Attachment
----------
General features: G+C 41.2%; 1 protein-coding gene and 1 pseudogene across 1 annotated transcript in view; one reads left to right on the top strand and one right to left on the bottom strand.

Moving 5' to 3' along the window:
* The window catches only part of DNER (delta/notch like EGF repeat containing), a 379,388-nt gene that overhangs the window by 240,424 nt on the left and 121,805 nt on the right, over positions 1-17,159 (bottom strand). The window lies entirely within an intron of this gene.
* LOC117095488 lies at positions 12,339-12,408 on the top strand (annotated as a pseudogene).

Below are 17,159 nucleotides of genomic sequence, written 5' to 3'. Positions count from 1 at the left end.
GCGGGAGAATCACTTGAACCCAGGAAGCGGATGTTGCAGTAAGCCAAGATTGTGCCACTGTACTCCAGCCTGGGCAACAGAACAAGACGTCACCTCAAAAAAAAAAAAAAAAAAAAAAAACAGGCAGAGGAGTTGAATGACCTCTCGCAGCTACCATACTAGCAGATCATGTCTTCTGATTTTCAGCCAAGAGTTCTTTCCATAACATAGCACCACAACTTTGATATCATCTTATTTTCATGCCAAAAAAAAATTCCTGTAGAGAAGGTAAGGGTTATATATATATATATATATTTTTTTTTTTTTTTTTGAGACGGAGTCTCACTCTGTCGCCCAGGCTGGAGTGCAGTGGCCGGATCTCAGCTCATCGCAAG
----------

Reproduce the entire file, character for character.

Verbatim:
General features: G+C 41.2%; 1 protein-coding gene and 1 pseudogene across 1 annotated transcript in view; one reads left to right on the top strand and one right to left on the bottom strand.

Moving 5' to 3' along the window:
* The window catches only part of DNER (delta/notch like EGF repeat containing), a 379,388-nt gene that overhangs the window by 240,424 nt on the left and 121,805 nt on the right, over positions 1-17,159 (bottom strand). The window lies entirely within an intron of this gene.
* LOC117095488 lies at positions 12,339-12,408 on the top strand (annotated as a pseudogene).

Below are 17,159 nucleotides of genomic sequence, written 5' to 3'. Positions count from 1 at the left end.
GCGGGAGAATCACTTGAACCCAGGAAGCGGATGTTGCAGTAAGCCAAGATTGTGCCACTGTACTCCAGCCTGGGCAACAGAACAAGACGTCACCTCAAAAAAAAAAAAAAAAAAAAAAAACAGGCAGAGGAGTTGAATGACCTCTCGCAGCTACCATACTAGCAGATCATGTCTTCTGATTTTCAGCCAAGAGTTCTTTCCATAACATAGCACCACAACTTTGATATCATCTTATTTTCATGCCAAAAAAAAATTCCTGTAGAGAAGGTAAGGGTTATATATATATATATATATTTTTTTTTTTTTTTTTGAGACGGAGTCTCACTCTGTCGCCCAGGCTGGAGTGCAGTGGCCGGATCTCAGCTCATCGCAAG